Collecting faculty endorsement letters and discussing his candidacy with mentors was a further benefit. “The process of applying strengthens the relationship between you and faculty members. I know them better, and in the future, I can go to them for recommendations. You have discussions with faculty about your future goals, and from those conversations, you get other ideas or grad school advice. They might say, ‘If you don’t get this scholarship, here are three grad schools you should think about.’”
This kind of learning, LeAnn says, is exactly why applying for prestigious scholarships is so beneficial, beyond the outcome of the award. “It’s one of the few experiential learning processes that synthesizes practical information from coursework, networking with professionals in fields of interest, gaining support and advocacy from professors and key players and articulating aspirations and dreams in writing and verbally,” she says.
Ryan says LeAnn guided him in targeting which scholarships he might apply for and also set up practice interviews with a campus panel, which was part of the valuable skill-building he has applied to the scholarship interviews and beyond.
“It’s one of the most difficult interviews you’ll ever do,” Ryan says. “All other interviews will seem easier.” That practice, he thinks, has prepared him for almost any situation in the future.
“Students don’t have to go through this process alone,” LeAnn says. “It’s a long-term process of discussion, feedback and strategy; there’s support beyond just turning in the application.” She also encourages students to start early – even in their first or second years at OSU – to begin thinking about what they might be interested in and start developing relationships with faculty mentors, as strong letters of support help students to be successful.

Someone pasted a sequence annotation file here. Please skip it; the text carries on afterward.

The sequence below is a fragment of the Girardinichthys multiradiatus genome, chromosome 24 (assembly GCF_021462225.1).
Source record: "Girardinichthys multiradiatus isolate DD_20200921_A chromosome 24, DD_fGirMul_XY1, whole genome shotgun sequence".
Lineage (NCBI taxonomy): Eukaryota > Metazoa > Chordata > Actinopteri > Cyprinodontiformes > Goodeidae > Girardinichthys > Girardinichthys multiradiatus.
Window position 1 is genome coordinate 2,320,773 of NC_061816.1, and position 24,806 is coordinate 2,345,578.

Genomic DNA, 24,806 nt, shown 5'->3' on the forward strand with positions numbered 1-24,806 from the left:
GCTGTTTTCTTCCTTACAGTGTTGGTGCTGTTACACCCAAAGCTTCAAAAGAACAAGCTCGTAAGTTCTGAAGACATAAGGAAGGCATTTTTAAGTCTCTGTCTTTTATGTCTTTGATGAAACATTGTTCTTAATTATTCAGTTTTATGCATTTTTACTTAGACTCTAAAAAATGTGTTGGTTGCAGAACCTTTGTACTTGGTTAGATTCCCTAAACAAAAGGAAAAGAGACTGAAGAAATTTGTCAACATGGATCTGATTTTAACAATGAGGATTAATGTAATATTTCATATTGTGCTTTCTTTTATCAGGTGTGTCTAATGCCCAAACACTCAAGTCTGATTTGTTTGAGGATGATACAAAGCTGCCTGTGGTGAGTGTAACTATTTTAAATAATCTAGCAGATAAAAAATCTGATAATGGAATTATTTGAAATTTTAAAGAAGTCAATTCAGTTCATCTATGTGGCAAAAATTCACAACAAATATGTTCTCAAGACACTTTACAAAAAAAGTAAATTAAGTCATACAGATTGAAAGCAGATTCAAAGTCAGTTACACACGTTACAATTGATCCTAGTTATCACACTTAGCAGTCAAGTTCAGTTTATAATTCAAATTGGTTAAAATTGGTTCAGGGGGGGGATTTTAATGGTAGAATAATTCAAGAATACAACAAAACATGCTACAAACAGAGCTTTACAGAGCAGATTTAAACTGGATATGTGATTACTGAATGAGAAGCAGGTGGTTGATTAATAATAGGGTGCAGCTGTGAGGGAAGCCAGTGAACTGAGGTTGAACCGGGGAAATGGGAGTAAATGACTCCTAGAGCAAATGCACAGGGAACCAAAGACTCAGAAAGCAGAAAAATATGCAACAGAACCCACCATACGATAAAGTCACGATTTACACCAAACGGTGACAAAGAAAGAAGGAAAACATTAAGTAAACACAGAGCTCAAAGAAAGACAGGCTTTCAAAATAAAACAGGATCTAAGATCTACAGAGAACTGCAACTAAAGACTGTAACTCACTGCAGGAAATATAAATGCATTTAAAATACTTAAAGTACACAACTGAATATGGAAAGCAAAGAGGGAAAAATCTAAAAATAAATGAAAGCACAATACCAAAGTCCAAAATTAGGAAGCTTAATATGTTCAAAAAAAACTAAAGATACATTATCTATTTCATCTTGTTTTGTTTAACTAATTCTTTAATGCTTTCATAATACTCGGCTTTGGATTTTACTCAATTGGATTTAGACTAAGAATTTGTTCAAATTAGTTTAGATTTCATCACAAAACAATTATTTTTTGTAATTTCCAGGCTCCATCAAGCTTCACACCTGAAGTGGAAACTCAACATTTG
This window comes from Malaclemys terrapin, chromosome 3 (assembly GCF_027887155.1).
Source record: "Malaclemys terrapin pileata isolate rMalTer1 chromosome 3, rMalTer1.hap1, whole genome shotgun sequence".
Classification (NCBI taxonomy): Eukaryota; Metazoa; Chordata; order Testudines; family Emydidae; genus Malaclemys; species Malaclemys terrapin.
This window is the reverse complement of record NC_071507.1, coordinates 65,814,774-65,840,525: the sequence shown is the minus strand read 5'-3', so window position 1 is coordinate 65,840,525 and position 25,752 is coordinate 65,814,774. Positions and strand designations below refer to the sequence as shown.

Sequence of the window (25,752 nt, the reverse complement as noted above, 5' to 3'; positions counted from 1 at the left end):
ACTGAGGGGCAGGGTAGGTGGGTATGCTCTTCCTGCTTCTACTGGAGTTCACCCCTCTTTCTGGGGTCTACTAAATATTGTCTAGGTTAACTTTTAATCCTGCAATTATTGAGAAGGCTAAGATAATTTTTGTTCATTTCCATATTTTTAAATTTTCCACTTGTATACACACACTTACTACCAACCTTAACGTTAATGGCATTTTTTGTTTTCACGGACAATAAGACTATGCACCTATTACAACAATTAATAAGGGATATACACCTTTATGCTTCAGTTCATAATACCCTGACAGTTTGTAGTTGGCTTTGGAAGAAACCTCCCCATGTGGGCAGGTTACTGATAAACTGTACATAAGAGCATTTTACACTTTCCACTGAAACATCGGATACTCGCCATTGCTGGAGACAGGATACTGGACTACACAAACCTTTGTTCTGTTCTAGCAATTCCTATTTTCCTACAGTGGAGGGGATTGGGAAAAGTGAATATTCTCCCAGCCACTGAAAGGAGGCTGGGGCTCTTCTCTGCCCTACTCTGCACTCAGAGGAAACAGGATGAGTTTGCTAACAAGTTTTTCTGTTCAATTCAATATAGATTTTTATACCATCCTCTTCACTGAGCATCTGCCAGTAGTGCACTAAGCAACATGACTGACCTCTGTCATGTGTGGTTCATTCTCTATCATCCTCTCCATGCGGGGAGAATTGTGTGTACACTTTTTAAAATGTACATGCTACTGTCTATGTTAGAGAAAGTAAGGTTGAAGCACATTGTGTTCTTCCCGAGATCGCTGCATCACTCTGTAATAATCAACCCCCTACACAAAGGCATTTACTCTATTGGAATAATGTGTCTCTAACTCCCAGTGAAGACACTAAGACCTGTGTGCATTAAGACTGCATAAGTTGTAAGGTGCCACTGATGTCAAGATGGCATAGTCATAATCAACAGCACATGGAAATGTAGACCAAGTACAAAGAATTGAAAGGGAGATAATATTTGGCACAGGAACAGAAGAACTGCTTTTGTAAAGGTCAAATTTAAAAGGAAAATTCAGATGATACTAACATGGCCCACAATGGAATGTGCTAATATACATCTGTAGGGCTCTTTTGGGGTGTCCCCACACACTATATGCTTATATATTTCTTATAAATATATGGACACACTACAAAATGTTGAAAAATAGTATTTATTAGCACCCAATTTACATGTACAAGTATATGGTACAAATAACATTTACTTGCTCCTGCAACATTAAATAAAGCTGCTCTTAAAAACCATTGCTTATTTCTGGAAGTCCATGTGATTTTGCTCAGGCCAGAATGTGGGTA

LeAnn sees her main role through this process as providing students as much or as little assistance as they need. She is a guide who helps students clarify their interests, connect with programs and build relationships with faculty.
Students who are competitive in these scholarships are clear about how their education and careers will contribute to society overall, she says, which is a key aspect of the personal reflection LeAnn seeks to evoke. The Marshall interview panel asked Ryan, for instance, why British taxpayers should pay for his degree. “They have the aptitude to contribute to something on a global scale, to something larger than themselves. There’s a definition of leadership that is specific to the candidate but benefits society,” LeAnn says. “It’s an opportunity, in a time of developing identity, to think about what kind of person or scholar they want to be.”
Ryan agrees. Now he is determined to work as an adviser in a politician’s office or in the State Department. He is applying for internships in Washington D.C. and plans to go to graduate school after gaining some work experience.
“This process helps you know what you want to do after graduation. Even if you don’t get the scholarship, you’ve spent that much time thinking about your goals,” Ryan says.
To learn more about applying for prestigious scholarships at OSU, visit topscholars.oregonstate.edu, where you can set up an appointment with LeAnn Adam, coordinator for prestigious scholarships, for a first-time meeting or ongoing advising.